Technology

Has EML Payments been seriously oversold?

Tue 26 Apr 22, 5:45pm (AEST)
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Key Points

  • EML cut earnings guidance for the full year by -8% to $55m
  • Management attributed declining guidance to a turn for the worse in foreign exchange rates, higher overheads, and the major slowing in the launch of new programs
  • Macquarie expects EML to benefit from the impacts of interest rate forward curves on its $2.7bn stored client balances and expects interest on stored balances will peak at 1.7% in FY24

Shares in troubled EML Payments (ASX: EML) were in freefall today – plunging 38.56% (to $1.66) - following the release of a trading update within which the payment processor cut earnings (EBITDA) guidance for the full year by 8% to $55m.

The tough loved dished out to EML today, which follows a tough third quarter - which saw the company post a 22% decline in underlying net profit - should remind investors of the dangers of buying stocks, and parking them in the bottom drawer, and especially high-growth tech stocks.

But in fairness to EML, should guidance be met, profits will have risen 40% since 2019. So the market’s reaction today may have had more to do with not meeting expectations, than a dismal result per se.

What happened to guidance

Management attributed declining guidance to a turn for the worse in foreign exchange rates, higher overheads, and the major slowing in the launch of new programs.

Then there was a delay in the regulatory approval of a EUR bond investment, which knocked around $2m off projected pre-tax profits.

Management also noted "operational execution issues in Europe and a more risk averse approach to new programs."

"We now anticipate continued challenges through Q4 which has led to a reduction in the guidance range," EML stated.

Core earnings are good

Despite these issues, management also reminded investors that core Australian and North American businesses are performing in line with expectations, with year-to-date revenue up 20% on the previous year.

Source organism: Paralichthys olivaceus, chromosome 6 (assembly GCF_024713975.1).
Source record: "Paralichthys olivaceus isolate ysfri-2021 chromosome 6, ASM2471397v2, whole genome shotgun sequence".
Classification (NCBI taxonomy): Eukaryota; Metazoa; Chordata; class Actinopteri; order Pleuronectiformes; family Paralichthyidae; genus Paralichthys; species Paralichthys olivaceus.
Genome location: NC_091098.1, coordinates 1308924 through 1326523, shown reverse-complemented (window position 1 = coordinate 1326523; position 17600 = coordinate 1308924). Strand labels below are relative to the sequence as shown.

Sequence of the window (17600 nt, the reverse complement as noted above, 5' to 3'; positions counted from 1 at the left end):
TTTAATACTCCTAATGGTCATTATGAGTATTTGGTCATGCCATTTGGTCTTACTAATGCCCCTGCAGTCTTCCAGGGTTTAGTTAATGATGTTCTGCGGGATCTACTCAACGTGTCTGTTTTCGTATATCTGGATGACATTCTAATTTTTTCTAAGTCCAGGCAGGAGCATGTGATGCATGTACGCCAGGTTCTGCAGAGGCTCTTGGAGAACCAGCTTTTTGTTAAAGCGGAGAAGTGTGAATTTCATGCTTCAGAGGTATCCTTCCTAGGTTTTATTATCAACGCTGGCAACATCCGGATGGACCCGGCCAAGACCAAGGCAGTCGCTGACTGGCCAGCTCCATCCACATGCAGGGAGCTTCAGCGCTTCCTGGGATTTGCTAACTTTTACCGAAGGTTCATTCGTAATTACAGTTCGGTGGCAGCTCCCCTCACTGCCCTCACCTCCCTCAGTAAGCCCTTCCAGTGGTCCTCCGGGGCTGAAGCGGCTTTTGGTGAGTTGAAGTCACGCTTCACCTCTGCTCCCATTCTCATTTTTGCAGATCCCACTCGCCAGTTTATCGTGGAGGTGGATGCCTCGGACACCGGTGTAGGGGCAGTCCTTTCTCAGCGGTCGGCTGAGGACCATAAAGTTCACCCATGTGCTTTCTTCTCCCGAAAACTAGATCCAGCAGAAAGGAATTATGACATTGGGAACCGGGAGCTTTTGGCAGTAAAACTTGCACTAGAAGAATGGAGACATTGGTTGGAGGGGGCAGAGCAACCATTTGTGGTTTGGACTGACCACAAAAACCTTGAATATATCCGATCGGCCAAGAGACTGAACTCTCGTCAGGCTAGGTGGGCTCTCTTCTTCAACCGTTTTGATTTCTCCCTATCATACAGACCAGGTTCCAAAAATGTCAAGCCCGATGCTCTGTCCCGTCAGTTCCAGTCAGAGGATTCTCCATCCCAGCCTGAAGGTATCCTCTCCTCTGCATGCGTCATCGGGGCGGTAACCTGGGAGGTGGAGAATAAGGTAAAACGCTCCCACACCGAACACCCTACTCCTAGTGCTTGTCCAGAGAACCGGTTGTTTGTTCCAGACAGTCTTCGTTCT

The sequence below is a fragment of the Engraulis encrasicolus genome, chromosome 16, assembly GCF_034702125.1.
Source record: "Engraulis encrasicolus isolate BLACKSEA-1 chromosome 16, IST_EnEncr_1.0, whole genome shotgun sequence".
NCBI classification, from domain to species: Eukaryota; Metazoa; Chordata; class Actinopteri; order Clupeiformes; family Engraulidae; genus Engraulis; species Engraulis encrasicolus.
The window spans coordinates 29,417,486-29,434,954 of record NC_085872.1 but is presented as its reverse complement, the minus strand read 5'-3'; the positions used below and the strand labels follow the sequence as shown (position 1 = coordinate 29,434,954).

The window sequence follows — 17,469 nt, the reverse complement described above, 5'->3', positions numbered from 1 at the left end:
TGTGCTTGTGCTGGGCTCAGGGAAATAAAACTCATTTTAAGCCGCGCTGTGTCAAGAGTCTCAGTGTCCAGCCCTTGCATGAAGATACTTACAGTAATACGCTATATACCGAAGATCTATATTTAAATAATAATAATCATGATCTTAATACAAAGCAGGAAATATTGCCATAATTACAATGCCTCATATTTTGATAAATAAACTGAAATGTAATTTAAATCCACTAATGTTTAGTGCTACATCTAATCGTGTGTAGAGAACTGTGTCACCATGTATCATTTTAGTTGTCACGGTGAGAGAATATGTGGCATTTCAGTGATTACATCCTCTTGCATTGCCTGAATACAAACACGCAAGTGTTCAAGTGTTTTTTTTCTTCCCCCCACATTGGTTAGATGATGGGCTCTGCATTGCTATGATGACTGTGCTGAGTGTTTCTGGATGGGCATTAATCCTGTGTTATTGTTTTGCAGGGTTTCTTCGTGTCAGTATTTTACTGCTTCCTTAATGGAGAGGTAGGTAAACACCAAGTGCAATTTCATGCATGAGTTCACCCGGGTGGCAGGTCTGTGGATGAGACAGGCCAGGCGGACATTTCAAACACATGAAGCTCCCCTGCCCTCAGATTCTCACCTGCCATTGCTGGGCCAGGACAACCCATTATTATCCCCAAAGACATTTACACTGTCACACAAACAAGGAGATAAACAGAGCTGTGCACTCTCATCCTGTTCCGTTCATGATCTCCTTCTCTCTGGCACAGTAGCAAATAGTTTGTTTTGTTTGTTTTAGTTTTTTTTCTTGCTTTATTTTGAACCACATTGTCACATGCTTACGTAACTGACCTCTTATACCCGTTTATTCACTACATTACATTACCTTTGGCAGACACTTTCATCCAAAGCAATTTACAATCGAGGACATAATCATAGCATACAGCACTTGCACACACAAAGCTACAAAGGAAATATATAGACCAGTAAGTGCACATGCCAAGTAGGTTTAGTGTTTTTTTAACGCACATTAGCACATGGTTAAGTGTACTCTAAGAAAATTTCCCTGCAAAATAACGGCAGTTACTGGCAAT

Assuming revenue continues to grow at the current rate, and management keeps a handle on operating costs, Intelligent Investor suspects there’s a good chance profits might double their current level by 2025.

The fund manager expects rising interest rates to add an extra kicker to profits due to income earned on stored balances on EML cards.

The fund manager also notes management’s expected investment in sterling and euro bonds could add $6m-$10m to $2023’s pre-tax profits, while cost cutting programs might save $4m-$5m.

“Those two things alone could add $10m to net profit, which ignore growth in the underlying business,” the fund manager notes.

“Yet the company continues to sign new partnership contracts, 23 this past quarter, including two that could add meaningfully to revenue as they ramp up.”

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EML Payments share price was seriously sold down today.

What do brokers think

Intelligent Investor upgraded EML to Speculative Buy last month and notes that another profit downgrade suggests management either doesn’t have a good grip on the company's finances or leans towards overconfidence.

The fund manager suggests buying below $2.50 and holding up to $5.00.

Based on the brokers that cover EML (as reported on by FN Arena) the stock is currently trading with 150% upside to the target price of $4.17.

Macquarie expects EML to benefit from the impacts of interest rate forward curves on its $2.7bn stored client balances and expects interest on stored balances to peak at 1.7% in FY24.

The broker expects the removal of the Central Bank of Ireland growth cap to support the growth of the company's gross profit ratio in FY23 and maintains the Outperform rating with the target price increasing to $3.95 from $3.80.

UBS expects positive medium-term implications from EML providing its payment platform to Up Spain - one of the three largest providers in Spain - and maintains a Buy rating and $4.55 target.

Consensus on EML is Strong Buy.

Based on Morningstar’s fair value of $4.22, the stock appears to be undervalued.

Written By

Mark Story

Editor

Mark is an investigative financial journalist and editor who started his career working for Marathon Oil in London. He has a degree in politics/economics and a diploma in journalism. Mark has worked on 70-plus newspapers and financial publications across Australia, NZ, the US, and Asia including: The Australian Financial Review, Money Magazine, Australian Property Investor and Finance Asia. Mark is passionate about improving the financial literacy of all Australians through the highest quality content. Email Mark at [email protected].

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